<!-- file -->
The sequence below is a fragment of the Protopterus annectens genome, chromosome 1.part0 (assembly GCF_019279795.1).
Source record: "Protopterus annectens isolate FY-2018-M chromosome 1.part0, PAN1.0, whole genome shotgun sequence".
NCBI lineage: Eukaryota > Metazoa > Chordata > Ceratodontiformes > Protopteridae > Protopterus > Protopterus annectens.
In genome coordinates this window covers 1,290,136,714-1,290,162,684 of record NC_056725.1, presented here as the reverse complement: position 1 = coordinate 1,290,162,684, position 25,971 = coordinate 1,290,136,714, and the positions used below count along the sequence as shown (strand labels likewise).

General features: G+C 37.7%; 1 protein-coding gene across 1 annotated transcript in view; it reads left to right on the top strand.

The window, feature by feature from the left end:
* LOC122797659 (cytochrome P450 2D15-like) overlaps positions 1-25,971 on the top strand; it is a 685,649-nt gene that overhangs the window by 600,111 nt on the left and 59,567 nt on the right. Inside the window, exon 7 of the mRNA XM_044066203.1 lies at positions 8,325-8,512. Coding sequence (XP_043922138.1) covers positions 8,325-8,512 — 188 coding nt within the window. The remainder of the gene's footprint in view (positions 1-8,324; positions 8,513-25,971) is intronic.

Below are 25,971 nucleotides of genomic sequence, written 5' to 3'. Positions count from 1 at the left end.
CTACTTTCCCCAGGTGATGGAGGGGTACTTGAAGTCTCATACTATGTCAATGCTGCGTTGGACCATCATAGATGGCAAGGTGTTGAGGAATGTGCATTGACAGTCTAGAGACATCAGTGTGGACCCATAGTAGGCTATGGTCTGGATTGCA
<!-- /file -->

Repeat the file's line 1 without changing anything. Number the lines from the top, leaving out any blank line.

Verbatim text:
The sequence below is a fragment of the Protopterus annectens genome, chromosome 1.part0 (assembly GCF_019279795.1).